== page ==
11. Using the blue fine line marker make curved lines half way across the top part of the shell from each side. Go over each line with a clean wet brush to blur the lines a bit. 

Don’t worry if this turns out looking more like an abstract painting than a seashell! It will be equally as beautiful and was often the way Georgia O’Keeffe’s paintings looked

Step-by-step photos

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I'm writing a book!

I am excited to announce my latest project!  My daughter and I are working on a big, beautiful, creatively designed book on artist related lessons (similar to the ones on this website but with more details, step by step instructions and photos). The book will be for anyone who wants concise, detailed, well laid out lessons that are ready to teach, in a format that is fun to look at as well.

Book Info

Other Lessons:

Recent Blog Posts:

door in Italy with turquoise bike by it.

The Doors of Italy

At the end of a 3 week vacation to Europe, I came away with so many pictures of things that captured my interest and the mood of the moment. I couldn’t get enough of all the time worn doors, especially those in Italy.

Read More »

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We painted Free Little Libraries! Does your city have a Little Free Library? These are little free standing libraries that have a “host” who looks after them and can be located in someone’s yard , out in the country, or in front of a business or in a park.  You can take a book to read or leave one for someone else to find.

Read More »

My Beautiful Tuscan Kitchen

This year marks the two year anniversary of our kitchen remodel! My wonderful cabinet maker husband finally got around to making this custom kitchen for our home and I couldn’t be happier!

Read More »

This page contains affiliate links and I may receive a commission for purchases made through these links. Everything on this page I have used and heartily recommend for teaching art.

Henri Matisse is one of my favorite artists and so I am always looking for new projects to share him with my students. This is a class I did this summer for kids ages 9 and up. I bought some new watercolor paper to try and it was so fun to work with. (Canson XL Watercolor pads)  The sheets are 18×24, and 140 pound paper weight so you can erase a lot and it takes more abuse than a lighter weight paper. We also used Dick Blick liquid watercolors (update: I have since switched to Sargeant brand liquid watercolors, as the Dick Blick ones are now a new thicker formula). The liquid watercolors are so much easier to use for the larger paper format. The kids don’t have to stop and mix more color and so they had more success with their washes. We did a sample drawing first on a smaller sheet of paper, looking at Matisse’s original painting. I also gave them each a coloring sheet picture of the painting. I had them simplify their drawings and leave out some of the background foliage and details. We did the drawing and painting step by step, taking time to talk about proportion and reflections. This was a great lesson and they all ended up with some beautiful paintings.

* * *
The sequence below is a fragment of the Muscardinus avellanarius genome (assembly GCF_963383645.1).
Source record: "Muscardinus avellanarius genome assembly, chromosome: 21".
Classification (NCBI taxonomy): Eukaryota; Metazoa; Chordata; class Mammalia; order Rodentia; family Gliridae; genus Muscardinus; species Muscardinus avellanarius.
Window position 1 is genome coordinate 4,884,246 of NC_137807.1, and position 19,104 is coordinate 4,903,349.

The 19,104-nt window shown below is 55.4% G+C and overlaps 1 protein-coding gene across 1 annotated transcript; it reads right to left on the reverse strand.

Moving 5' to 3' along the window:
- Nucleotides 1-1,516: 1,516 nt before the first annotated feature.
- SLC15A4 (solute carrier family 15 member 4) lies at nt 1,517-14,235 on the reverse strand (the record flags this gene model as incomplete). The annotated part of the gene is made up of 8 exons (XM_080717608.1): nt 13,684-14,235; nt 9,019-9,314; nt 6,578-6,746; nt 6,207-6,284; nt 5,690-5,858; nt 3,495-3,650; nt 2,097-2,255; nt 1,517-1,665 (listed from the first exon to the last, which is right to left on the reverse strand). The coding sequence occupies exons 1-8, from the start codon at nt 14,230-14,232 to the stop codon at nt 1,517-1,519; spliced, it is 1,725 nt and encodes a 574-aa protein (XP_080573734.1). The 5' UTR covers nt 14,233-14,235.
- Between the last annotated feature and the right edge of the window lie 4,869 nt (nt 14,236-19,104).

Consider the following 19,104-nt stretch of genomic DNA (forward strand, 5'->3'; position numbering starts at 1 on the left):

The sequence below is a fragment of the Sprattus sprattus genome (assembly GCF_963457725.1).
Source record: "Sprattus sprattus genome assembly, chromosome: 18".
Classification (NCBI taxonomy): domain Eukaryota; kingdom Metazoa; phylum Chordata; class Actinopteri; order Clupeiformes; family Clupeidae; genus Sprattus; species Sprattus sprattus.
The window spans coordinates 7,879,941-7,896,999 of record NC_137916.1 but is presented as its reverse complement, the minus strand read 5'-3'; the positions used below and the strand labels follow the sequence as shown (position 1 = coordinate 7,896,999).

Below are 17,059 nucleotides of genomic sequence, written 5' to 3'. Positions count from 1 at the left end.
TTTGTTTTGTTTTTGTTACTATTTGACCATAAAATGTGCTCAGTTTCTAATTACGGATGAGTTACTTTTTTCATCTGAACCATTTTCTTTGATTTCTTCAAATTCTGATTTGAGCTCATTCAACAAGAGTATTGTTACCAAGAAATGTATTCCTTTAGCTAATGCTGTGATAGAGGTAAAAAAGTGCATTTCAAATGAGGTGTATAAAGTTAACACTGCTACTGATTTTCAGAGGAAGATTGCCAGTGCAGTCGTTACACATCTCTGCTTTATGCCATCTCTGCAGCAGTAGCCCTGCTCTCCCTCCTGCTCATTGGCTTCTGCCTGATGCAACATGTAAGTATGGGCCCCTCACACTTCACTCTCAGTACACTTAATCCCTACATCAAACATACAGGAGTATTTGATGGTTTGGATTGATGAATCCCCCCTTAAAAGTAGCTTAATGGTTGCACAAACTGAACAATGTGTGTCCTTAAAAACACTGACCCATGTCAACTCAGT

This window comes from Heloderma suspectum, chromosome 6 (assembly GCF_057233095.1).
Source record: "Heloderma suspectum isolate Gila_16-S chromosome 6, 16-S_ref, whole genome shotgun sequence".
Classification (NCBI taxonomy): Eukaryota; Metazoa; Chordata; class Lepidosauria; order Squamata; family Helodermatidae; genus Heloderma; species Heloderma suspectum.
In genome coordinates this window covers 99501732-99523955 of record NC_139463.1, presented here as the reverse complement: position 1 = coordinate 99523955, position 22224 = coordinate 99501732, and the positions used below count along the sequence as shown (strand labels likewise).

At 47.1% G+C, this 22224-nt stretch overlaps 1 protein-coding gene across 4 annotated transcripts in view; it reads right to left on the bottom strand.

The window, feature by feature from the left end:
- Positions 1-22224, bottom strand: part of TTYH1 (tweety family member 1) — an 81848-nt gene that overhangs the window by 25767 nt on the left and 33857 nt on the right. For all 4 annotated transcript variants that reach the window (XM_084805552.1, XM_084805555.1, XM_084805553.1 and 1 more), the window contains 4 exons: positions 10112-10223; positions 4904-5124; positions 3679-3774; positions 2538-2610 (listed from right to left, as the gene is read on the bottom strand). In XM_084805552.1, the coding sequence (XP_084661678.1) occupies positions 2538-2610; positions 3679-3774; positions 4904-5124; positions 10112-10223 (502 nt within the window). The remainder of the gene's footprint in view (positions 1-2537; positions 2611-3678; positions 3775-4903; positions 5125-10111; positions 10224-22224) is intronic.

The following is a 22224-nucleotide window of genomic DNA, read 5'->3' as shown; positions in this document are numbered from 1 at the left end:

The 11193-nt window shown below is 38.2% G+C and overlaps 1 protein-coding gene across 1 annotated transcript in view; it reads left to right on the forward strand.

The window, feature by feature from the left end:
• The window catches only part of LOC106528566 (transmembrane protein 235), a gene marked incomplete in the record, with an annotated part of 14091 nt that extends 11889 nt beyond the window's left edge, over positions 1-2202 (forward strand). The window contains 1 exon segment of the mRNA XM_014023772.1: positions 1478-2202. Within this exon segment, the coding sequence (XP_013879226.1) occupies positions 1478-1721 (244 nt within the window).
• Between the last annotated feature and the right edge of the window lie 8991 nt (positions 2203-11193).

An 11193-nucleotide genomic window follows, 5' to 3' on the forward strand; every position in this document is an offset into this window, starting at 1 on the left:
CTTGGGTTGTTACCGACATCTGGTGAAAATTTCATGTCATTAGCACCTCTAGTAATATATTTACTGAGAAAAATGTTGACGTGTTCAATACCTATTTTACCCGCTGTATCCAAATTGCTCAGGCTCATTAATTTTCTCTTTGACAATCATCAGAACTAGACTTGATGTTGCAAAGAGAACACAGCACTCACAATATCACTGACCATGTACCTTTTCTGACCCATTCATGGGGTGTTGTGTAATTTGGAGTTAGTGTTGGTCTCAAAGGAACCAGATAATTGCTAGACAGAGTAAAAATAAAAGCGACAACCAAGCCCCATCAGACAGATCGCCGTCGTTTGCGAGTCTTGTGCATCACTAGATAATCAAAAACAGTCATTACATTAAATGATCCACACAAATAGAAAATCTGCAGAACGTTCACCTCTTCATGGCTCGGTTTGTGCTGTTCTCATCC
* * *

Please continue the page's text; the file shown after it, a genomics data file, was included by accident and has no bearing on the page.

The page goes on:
*See my new Henri Matisse art lesson in my upcoming book!  (Click here for more information)

Please refer people back to this site if you use this lesson! 🙂

Paul Gauguin used bright flat colors in his tropical artwork and is a favorite artist of mine to teach about. I got the idea for this project from a picture I saw on the art blog Painting With a Twist. It looked like something Gauguin himself would have had fun with and I knew my students would too!

First we practiced the palm tree on a scratch piece of paper (since this was the only real difficult part of this whole picture). Once the kids had figured out how to curve the trunk and make the palm fronds we switched to an 11×15 sheet of watercolor paper and redrew the palm tree, then added the background details step by step. I let them fill in the bottom of the picture with their own plants and foliage. Then we outlined everything with Sharpie, and the fun began! The only rule with the paint was to try and paint things as differently from real life as they could. To use their “imagination” like Gauguin did when he painted his pictures. We used vibrant Sargeant brand liquid watercolors. I did this with kindergarten to 6th graders and they all turned out great. With the older kids we added white acrylic paint dots with the end of the paint brush for stars. Below are a few of the kindergarten to 1st grade finished projects. I got busy and didn’t take any pictures of the older kids’ projects.

New step by step Gauguin lesson in my upcoming book. Click here to see more information on my book and subscribe for book updates!

Please refer people back to this site if you use this lesson! 🙂